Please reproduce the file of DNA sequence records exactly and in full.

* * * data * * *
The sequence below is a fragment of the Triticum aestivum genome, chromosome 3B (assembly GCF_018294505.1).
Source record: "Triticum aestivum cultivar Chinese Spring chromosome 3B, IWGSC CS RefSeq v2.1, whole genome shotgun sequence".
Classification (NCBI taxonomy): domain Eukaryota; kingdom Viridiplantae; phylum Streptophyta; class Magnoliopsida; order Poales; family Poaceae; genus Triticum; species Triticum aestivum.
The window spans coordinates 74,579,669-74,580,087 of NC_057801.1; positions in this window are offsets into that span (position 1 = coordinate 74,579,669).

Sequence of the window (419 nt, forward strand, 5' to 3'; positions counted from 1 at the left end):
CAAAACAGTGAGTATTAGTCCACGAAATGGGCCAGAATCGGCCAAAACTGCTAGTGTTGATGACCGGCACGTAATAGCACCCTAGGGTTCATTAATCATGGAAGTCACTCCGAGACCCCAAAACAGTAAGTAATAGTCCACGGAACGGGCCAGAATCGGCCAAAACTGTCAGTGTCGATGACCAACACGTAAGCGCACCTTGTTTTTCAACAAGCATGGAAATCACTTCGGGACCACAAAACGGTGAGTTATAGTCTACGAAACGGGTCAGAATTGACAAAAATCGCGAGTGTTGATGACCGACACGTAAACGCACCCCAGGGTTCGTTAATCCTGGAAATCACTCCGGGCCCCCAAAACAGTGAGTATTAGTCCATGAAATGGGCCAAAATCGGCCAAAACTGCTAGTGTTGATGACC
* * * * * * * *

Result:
The sequence below is a fragment of the Triticum aestivum genome, chromosome 3B (assembly GCF_018294505.1).
Source record: "Triticum aestivum cultivar Chinese Spring chromosome 3B, IWGSC CS RefSeq v2.1, whole genome shotgun sequence".
Classification (NCBI taxonomy): domain Eukaryota; kingdom Viridiplantae; phylum Streptophyta; class Magnoliopsida; order Poales; family Poaceae; genus Triticum; species Triticum aestivum.
The window spans coordinates 74,579,669-74,580,087 of NC_057801.1; positions in this window are offsets into that span (position 1 = coordinate 74,579,669).

Sequence of the window (419 nt, forward strand, 5' to 3'; positions counted from 1 at the left end):
CAAAACAGTGAGTATTAGTCCACGAAATGGGCCAGAATCGGCCAAAACTGCTAGTGTTGATGACCGGCACGTAATAGCACCCTAGGGTTCATTAATCATGGAAGTCACTCCGAGACCCCAAAACAGTAAGTAATAGTCCACGGAACGGGCCAGAATCGGCCAAAACTGTCAGTGTCGATGACCAACACGTAAGCGCACCTTGTTTTTCAACAAGCATGGAAATCACTTCGGGACCACAAAACGGTGAGTTATAGTCTACGAAACGGGTCAGAATTGACAAAAATCGCGAGTGTTGATGACCGACACGTAAACGCACCCCAGGGTTCGTTAATCCTGGAAATCACTCCGGGCCCCCAAAACAGTGAGTATTAGTCCATGAAATGGGCCAAAATCGGCCAAAACTGCTAGTGTTGATGACC